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Dec 6, 2011

Smartcompany News and Analysis: Commercialisation grants no longer to be repaid, ATM operator collapses, Wait tipped for business loan rate cut, Lessons from Google’s top searches

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Today on SmartCompany we talk to Doron Ben-Meir, chief executive of Commercialisation Australia, about the Government’s decision to drop the requirement to pay back grants made by the body, which has already handed out $72 million to help early-stage ideas.

We also look at the collapse of a listed ATM group, examine the fringe benefits tax traps to watch out for this Christmas and extract some lessons from Google’s top searches of 2012. Plus in Entrepreneur Watch, James Thomson looks at our rates riddle – we’re all pleased rates have fallen, but do we really want more cuts?

Lunch with an Entrepreneur
Shane Pettiona
Cracka Wines executive chairman Shane Pettiona says the internet presents a a great export opportunity for wineries. BY MADELEINE HEFFERNAN
2012 Lunch with an Entrepreneur

Industry Trends
Job market heats up
Job vacancies are on the rise as economic conditions continue to improve. BY KAREN DOBIE
Job Market

Aunty B
I'm selling my business. How do I tell my staff?
The announcement to staff is not about you. It is not about your feelings of letting them down or your years in service. It is about their future.
Aunty B

Profitable growth
Julia Bickerstaff
If you've ever shared your strategic or annual plan with a large group of employees you may well have wondered whether you were wasting your time.
Julia Bickerstaff

Digital Bottom Line
Brendan Lewis
Have you been charged with the task of being an event moderator? Read this first.
Brendan Lewis

Property Investor
Michael Yardney
An oversupply of housing will mean Australia's markets are likely to remain flat in the short-term, but now is a good time to buy.
Michael Yardney

Entrepreneur Watch
James Thomson
The cut to official interest rates is good news, but the RBA has also delivered a worrying assessment of the global outlook.
James Thomson

The AustralianIT | PiNG: EU to probe Apple's e-book deals



EU to probe Apple's e-book deals
EUROPEAN antitrust officials will investigate whether Apple and international publishers made illegal deals to fix e-book prices.
 
Data breaches common in US health care
Karen Dearne NINETY-six per cent of US healthcare organisations have reported at least one data breach in the past two years.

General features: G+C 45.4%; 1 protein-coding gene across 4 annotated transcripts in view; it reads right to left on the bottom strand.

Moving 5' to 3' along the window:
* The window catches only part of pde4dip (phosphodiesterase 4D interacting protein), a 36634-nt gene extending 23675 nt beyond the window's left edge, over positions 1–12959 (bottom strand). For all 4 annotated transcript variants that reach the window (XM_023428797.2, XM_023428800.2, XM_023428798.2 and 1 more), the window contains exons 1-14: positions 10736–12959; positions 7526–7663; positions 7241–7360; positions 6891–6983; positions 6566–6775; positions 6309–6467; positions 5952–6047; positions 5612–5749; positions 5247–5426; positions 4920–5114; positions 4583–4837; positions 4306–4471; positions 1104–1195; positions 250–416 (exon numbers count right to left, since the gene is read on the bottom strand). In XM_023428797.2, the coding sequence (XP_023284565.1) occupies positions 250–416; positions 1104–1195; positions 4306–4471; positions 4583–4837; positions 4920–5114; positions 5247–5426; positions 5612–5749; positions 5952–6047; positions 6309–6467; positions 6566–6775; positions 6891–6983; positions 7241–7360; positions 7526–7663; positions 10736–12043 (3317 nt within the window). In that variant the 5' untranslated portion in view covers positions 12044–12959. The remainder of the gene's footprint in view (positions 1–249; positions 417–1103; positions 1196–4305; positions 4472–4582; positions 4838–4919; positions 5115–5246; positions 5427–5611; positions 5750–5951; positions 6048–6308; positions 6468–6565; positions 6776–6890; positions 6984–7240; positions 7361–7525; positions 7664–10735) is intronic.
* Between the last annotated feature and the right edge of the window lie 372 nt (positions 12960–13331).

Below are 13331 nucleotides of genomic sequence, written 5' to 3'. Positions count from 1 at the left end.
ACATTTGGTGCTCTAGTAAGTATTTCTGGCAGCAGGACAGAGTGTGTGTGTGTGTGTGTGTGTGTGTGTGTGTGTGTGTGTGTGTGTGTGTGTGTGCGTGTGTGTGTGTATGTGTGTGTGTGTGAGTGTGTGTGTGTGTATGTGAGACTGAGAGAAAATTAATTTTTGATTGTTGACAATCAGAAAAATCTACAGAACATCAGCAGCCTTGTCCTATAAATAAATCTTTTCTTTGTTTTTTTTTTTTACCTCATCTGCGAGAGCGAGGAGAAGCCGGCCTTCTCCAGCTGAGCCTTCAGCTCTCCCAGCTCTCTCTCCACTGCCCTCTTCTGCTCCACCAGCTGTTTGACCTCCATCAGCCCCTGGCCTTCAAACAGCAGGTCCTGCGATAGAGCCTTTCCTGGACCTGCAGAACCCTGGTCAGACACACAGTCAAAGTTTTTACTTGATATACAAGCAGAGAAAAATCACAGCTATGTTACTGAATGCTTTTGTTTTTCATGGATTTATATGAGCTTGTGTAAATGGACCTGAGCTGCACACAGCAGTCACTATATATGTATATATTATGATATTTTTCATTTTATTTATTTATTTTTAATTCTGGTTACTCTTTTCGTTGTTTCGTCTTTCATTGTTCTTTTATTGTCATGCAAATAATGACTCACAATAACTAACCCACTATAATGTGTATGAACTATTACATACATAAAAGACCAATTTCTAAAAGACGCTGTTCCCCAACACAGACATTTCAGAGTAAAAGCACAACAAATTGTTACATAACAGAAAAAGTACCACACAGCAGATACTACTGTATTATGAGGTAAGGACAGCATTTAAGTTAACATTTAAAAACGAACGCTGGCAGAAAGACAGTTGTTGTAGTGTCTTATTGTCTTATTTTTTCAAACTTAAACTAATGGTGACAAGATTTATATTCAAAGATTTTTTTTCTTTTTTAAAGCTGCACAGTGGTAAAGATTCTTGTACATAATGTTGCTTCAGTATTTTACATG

NBN clause clears way for tinkering
MITCHELL BINGEMANN THE NBN Co has included a clause in its regulatory filing that will allow future governments to change the network's scope and design.
 
Android dominates smartphone sales
MORE than 10 billion applications have been downloaded from Google's Android Market.
 
Olympus hid $US1.5bn losses
OLYMPUS hid more than $US1.5 billion of investment losses during the tenures of two company presidents, a report found.
 
Russians protest elections on Facebook
RUSSIAN bloggers are using Facebook to organise virtual rallies protesting against elections won by Vladimir Putin's ruling party.
 
Love tops Australian Google searches
AUSTRALIANS are looking for love and fascinated by celebrity death - if our internet searches are anything to go by.
 
Former HP chair succumbs to cancer
JOANN S. LUBLIN PATRICIA Dunn, a former chairman of Hewlett-Packard, has died at age 58 after a long battle with cancer.
 
Korda gets call as money runs dry
Phil Ayling AUTOMATED teller machine company, My ATM Holdings, has called in administrators after failing to secure funding to support its future.
 
Coles to roll-out contactless payments
Andrew Colley COLES has given efforts to get contactless mobile payments off the ground in Australia a much needed shot in the arm.
Click here for all headlines

 
IT Business
 
Digital radio push for state force
ISPs at Hollywood's mercy
Health bodies fear medical data distortion
Kmart weighs SAP break away
 
 
Exec Tech
 
IT gadgets light up holiday offerings
All of a sudden everyone's a critic
Music app goes out on a limb
Sony delivers small-screen Android
 
 
Opinion
One-word Dropbox does the business
DOUBLECLICK: David Frith MOST households contain not one but two or three computers.